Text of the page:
In place of resolutions



New Year's Day is a great time to start anew. It is a great chance to improve our lives and start new habits. The problem with resolutions is that to some they seem overwhelming.  One little slip and often we feel that we have failed.

It is possible to initiate great change without resolutions.  Instead of great goals or lofty plans, why not put some productive procedures in place - daily routines that are known to produce desired results? Instead of a resolution to lose 25 pounds, why not commit to eating healthier and going to the gym on a regular basis?  Research your diet, keep healthy eating in mind, go to the gym regularly, and you will lose will lose weight.  Do these things until they become habit. Your life will change.

Although goals can be inspiring, they can be limiting as well.  This quote from Leo Babauta explains it well:

" ...you have to open your mind to going places you never expected to go.  If you live without goals, you’ll explore new territory. You’ll learn some unexpected things. You’ll end up in surprising places. That’s the beauty of this philosophy..."  ~Leo Babauta.  (Read the entire post here on Zenhabits.)

Below are examples of routines that I have put into my life.  They have worked well for me.

Morning routine:
1.  Five minutes of silent meditation and contemplation.
2.  Read something positive - The Optimist Manifesto, The Happiness Pledge.
3.  Write out a list of things that I am grateful for.
4.  15 minutes of meditation designed to clarify my intentions for the day.
5.  Three mornings a week I go to the gym.  On the days that I do not work out, I read something inspiring.

Daily:
1.  Consciously perform at least three acts of kindness.
2.  Be mindful of my diet and eat healthy foods. No processed foods except for rare occasions.  Simply eliminating fast food and prepared foods goes a long way towards eliminating unhealthy chemicals, additives, and excess calories.
3.  Spend a few minutes of time towards spirituality.  This is in addition to my morning routine.  It varies - sometimes I read something spiritual and ponder it, sometimes I just clear my head and try to see the beauty in the Universe.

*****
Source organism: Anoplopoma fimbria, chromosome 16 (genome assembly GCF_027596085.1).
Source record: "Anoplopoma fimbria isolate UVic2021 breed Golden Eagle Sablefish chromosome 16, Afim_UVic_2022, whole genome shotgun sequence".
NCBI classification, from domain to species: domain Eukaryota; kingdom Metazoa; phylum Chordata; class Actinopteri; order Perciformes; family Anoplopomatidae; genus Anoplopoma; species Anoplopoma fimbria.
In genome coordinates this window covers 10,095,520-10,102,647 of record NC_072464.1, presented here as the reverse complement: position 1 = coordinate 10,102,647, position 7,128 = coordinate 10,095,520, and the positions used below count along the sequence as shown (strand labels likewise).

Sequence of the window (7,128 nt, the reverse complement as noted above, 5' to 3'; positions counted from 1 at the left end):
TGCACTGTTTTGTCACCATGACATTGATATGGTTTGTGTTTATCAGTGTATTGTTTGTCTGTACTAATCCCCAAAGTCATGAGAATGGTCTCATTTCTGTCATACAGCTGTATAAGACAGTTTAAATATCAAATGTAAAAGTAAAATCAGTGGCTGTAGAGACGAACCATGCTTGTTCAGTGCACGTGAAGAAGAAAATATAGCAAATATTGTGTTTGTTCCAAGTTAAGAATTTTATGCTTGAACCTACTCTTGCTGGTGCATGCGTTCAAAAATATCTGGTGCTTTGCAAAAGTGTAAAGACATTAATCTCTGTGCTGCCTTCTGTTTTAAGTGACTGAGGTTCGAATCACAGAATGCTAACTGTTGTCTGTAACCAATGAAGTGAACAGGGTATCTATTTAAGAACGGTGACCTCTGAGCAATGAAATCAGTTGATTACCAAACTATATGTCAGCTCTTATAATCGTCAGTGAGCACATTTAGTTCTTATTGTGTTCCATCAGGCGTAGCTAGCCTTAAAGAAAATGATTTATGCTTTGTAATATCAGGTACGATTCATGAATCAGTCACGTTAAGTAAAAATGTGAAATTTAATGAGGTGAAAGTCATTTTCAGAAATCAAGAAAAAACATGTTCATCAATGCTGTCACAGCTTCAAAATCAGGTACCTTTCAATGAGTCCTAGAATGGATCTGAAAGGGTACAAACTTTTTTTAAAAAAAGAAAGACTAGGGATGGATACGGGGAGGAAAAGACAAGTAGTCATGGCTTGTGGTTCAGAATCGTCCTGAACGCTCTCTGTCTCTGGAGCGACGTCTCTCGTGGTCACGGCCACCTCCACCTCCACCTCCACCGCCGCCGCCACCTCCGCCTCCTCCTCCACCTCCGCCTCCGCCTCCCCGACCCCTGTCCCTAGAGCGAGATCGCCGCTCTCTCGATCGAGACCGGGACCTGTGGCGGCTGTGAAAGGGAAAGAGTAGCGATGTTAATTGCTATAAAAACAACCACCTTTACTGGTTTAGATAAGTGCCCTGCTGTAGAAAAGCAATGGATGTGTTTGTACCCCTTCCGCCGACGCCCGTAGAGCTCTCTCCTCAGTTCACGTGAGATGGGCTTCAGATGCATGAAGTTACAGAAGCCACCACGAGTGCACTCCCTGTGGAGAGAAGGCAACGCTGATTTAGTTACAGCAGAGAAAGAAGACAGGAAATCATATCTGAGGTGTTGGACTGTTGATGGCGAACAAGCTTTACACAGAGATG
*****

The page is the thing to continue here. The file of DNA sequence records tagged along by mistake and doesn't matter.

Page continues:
4.  Dedicate time to building stronger relationships.  At work, at home, or long distance - I try to remember to stay connected and bring deeper meaning to my relationships.

These are just examples.  I have found that by following these routines my life expands every day.  It allows me to focus on doing the right thing without attachment to outcome.  I do have goals, but what matters most is that my life is constantly improving and I am constantly developing.  In place of lofty resolutions try implementing a few good practices into your life.  You'll be surprised at the results.

Watch this video where Leo debates his philosophy with Tim Ferris.


Tim Ferriss vs. Leo Babauta on Goals from Leo Babauta on Vimeo.

Since so many people are concerned with their health at the beginning of the year, I'd like to link to a book that will revolutionize your views on a healthy diet.  I'm warning you it is NOTHING like the food pyramid. I've been on this diet for a while and have lost weight, blood pressure is down, and cholesterol numbers are down as well.






ZenPresence - Ideas for meaningful living.

12 comments:

  1. Your right Dan some resolutions can sound down right punitive. But I do like the new year as a time to reflect on my goals and re adjust my focus. I love the Happiness Pledge. Thank you.

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    1. Yep, Ken has great advice. The Happiness Pledge is exceptional.

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  2. Fantastic - thanks for this!

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  3. Hey Dan, love what you're doing here! Just watched the Leo/Tim debate and enjoyed that discussion as well. Seems like they agree more than disagree, almost using different language (goals or no goals) to say the same thing.